New Poll Shows That Democrats Favor Socialism Over Capitalism

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New Poll Shows That Democrats Favor Socialism Over Capitalism

Gallup has a new poll out, and the results are pretty remarkable. Socialism is clearly more popular on the left than capitalism. Per Gallup:

Positive views about capitalism

2010: 53%

2012: 55%

2016: 56%

2018: 47%

Positive views about socialism

2010: 53%

2012: 53%

2016: 58%

2018: 57%

As you can see, the change isn’t necessarily a surge in the popularity of socialism (although it’s clearly more widespread than it was during President Obama’s first term), but a decline in support for capitalism. If you are a liberal aghast at these figures, and are wondering how this could happen, I’m a perfect test case for this dynamic.

I used to be a capitalist. In 2016, I supported Hillary Clinton over Bernie Sanders. I did sales for nearly a decade—proudly calling myself one of the “foot soldiers of capitalism”—until I felt burned out and shifted to writing full-time when Paste hired me shortly after Trump’s election. It was here that I found time to really pontificate on what I truly believed, and I realized that I had fallen prey to propaganda. What Americans typically define capitalism as, is not capitalism. The first half of this incorrect tweet is how most of us have come to understand “capitalism.”

That's not capitalism. That's supply and demand, which has existed far longer than capitalism has. For example, the barter economy is about as pure an expression of supply and demand as it gets. Capitalism is about private ownership controlling the means of production for the express purpose of profit. We have come to believe that the pursuit of profit is a noble exercise, but one look at reality belies that fairy tale. For example, it's far more profitable for a factory to dump excess mercury into the local water supply than it is to dispose of the deadly material safely. What the Soviet Union was to unabashed fealty to a warped version of communism, America has become to capitalism. We're brainwashed, but are becoming less so by the day.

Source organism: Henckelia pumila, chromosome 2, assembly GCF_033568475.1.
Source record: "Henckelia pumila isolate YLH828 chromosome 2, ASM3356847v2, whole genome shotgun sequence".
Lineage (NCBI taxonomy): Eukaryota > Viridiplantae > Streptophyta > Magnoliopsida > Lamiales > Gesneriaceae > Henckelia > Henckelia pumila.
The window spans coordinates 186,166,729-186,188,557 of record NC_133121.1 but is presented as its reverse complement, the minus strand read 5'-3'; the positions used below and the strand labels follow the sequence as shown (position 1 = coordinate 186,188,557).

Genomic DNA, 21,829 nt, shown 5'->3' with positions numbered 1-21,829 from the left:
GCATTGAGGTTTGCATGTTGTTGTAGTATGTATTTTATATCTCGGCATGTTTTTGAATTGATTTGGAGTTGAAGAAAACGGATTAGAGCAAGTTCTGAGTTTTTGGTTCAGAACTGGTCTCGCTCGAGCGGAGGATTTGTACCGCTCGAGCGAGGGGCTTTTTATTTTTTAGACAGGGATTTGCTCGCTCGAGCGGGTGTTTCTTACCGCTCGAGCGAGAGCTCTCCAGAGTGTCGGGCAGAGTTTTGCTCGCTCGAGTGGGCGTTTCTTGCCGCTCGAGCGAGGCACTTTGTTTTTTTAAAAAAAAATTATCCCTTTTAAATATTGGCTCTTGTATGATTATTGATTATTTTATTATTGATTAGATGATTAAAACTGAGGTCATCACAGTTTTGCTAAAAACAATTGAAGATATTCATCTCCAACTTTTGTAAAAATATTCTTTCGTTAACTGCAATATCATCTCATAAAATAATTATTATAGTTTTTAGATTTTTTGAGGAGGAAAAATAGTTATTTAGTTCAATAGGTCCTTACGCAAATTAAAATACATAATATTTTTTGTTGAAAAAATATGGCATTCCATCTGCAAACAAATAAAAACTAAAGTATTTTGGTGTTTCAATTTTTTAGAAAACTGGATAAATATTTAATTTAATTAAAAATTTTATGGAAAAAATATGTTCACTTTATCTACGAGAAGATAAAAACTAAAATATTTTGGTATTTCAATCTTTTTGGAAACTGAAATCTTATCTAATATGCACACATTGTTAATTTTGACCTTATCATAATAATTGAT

I realized that I had really never challenged my beliefs on capitalism, and I simply just accepted much of American propaganda as fact. I wrote 3,000 words confronting my beliefs, and came to the conclusion that I am not a capitalist. This past month, I took it one step further and joined the Democratic Socialists of America, despite still not considering myself to be a socialist (I may be a Democratic Socialist, but I'm still thinking through it). What we have been taught as “socialist” has also fallen prey to Cold War propaganda, and I realized that I had already supported most of Alexandria Ocasio-Cortez's agenda before my most recent shift left.

Capitalist propaganda has convinced us that America is and always has been a full-blown capitalist country, and that's why our economy is as strong as it is—however, this history conveniently erases one of the most successful government programs ever: Franklin Delano Roosevelt's New Deal. It wasn't allowed to achieve its true endgame thanks to the Supreme Court and ultimately World War II, but FDR's massive government expansion still reverberates positively to this day. For example, if you hate socialism so much, rip up your social security checks—it literally has the name “socialism” in it.

Americans think of propaganda as something that happens to other countries, but we are inundated with the most powerful propaganda in human history. Propaganda is at its most powerful when people don't believe it to be manipulative, and we have just assumed that the permanent message of “buy X and you will be happy” is just the normal way of thinking. It's not. That's capitalist propaganda at work, and as wages continue to stagnate for the rest of us while owners of capital get richer and richer, we have begun to reverse course on our collective brainwashing.

America has experienced small doses of socialism in its past, as we have copied plenty of European policies, and they have mostly rejected laissez-faire capitalism for some time now. We used to think that our embrace of free market radicalism was what made America exceptional, but reality has forced us to accept that it simply lines the pockets of executives to a truly grotesque degree at the expense of the common man. These charts tell the story of American capitalism.

Capitalism inherently believes that the rights of shareholders should supersede that of citizens, and our unequal American society is the result of that maxim. When everything is getting more expensive while wages stagnate, and executives get richer, who cares what you call that system? It sucks, and the left is finally waking up to the con espoused by an economic system whose logical conclusion is oligarchy.

Jacob Weindling is a staff writer for Paste politics. Follow him on Twitter at @Jakeweindling.

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